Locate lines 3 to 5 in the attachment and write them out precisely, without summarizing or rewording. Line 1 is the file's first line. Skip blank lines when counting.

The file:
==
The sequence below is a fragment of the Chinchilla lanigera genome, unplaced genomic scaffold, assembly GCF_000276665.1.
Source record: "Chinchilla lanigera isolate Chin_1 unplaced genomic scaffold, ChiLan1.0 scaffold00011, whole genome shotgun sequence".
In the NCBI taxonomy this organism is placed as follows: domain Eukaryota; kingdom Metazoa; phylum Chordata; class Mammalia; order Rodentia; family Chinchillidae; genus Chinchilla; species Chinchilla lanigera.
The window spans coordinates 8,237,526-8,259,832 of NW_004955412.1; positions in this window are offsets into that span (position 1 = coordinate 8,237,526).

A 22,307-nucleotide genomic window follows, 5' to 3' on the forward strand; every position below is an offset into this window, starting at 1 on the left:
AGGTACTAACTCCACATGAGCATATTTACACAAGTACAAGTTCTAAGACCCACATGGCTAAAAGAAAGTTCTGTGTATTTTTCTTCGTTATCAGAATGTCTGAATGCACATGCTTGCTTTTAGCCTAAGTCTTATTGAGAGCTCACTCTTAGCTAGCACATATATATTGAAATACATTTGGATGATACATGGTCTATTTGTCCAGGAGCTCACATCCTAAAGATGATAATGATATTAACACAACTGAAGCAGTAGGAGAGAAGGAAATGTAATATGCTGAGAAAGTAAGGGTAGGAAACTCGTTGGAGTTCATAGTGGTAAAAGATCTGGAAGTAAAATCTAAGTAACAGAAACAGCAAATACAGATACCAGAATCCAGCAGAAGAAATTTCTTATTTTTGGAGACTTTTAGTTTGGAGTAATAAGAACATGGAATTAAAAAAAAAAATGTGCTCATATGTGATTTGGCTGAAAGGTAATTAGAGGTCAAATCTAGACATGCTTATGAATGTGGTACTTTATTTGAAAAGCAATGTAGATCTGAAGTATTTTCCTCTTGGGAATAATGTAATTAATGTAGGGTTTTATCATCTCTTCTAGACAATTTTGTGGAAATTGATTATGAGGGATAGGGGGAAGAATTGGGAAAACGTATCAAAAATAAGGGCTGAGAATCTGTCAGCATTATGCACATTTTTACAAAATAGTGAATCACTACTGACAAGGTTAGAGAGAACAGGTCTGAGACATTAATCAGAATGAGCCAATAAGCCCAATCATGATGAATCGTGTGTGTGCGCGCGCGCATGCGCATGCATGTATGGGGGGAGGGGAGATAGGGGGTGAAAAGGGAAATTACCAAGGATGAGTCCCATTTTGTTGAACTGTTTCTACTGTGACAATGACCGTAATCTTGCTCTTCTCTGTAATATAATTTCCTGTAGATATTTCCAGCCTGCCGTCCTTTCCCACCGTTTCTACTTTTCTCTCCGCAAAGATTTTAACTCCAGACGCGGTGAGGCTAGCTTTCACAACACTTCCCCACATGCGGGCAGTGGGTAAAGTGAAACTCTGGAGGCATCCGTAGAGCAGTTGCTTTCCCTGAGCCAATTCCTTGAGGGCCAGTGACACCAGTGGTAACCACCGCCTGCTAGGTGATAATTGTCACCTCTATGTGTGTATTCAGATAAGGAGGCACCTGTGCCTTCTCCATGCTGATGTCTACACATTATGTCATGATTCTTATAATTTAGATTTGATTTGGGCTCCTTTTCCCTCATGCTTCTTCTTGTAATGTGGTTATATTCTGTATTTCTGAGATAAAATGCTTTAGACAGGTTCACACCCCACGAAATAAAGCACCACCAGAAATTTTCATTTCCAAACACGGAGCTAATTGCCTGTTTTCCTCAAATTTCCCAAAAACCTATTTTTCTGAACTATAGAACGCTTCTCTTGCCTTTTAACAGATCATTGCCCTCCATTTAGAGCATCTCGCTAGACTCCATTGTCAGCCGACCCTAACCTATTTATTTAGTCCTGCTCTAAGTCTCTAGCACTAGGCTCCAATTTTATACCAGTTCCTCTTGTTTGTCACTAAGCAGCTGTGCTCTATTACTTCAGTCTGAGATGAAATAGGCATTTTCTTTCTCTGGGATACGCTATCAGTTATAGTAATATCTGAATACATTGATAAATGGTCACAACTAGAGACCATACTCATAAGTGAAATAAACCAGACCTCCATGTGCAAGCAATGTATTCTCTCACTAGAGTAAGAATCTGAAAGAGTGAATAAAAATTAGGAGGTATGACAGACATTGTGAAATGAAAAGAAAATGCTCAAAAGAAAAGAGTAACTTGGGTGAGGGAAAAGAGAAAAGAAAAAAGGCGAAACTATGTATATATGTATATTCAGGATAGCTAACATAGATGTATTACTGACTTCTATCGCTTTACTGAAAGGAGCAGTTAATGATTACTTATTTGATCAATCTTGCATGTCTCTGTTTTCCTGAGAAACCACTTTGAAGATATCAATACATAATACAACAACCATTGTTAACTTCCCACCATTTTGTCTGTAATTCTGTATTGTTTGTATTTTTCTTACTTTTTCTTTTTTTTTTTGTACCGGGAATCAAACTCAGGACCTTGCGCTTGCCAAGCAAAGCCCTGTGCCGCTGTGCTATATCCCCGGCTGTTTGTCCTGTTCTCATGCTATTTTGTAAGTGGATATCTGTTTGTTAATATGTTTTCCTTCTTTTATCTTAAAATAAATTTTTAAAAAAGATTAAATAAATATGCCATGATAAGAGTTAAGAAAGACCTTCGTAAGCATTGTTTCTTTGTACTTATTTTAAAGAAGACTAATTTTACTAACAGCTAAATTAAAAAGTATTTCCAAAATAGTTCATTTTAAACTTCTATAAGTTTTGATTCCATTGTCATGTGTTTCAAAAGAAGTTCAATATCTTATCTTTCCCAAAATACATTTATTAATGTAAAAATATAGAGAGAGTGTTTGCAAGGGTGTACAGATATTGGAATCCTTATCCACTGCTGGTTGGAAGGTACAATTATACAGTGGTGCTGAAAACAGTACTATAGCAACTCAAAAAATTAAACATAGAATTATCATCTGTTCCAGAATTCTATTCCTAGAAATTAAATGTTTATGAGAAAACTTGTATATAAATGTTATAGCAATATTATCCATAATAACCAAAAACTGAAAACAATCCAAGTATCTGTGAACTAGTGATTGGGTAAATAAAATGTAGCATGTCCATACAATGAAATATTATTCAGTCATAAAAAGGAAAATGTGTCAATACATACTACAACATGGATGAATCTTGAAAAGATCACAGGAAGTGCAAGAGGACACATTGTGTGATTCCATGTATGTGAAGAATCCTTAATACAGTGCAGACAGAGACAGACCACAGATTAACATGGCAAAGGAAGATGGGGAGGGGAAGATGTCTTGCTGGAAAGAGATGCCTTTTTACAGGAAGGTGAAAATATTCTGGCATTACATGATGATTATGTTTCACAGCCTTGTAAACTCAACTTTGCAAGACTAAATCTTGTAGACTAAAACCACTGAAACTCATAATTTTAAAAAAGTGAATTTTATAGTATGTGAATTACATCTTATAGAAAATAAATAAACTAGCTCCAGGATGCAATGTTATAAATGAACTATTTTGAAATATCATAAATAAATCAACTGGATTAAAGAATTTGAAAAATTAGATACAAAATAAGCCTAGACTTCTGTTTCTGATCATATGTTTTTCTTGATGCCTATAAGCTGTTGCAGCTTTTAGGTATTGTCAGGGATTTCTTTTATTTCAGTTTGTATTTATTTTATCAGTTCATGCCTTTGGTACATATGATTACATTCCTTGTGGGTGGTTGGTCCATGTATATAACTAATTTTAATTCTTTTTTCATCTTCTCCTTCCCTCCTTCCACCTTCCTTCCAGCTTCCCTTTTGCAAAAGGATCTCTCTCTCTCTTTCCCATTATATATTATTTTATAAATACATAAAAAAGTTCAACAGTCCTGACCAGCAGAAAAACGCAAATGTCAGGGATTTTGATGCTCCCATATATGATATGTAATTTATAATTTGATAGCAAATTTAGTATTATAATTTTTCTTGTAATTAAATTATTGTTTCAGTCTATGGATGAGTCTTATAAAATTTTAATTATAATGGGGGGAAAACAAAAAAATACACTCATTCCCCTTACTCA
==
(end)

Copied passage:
In the NCBI taxonomy this organism is placed as follows: domain Eukaryota; kingdom Metazoa; phylum Chordata; class Mammalia; order Rodentia; family Chinchillidae; genus Chinchilla; species Chinchilla lanigera.
The window spans coordinates 8,237,526-8,259,832 of NW_004955412.1; positions in this window are offsets into that span (position 1 = coordinate 8,237,526).

A 22,307-nucleotide genomic window follows, 5' to 3' on the forward strand; every position below is an offset into this window, starting at 1 on the left: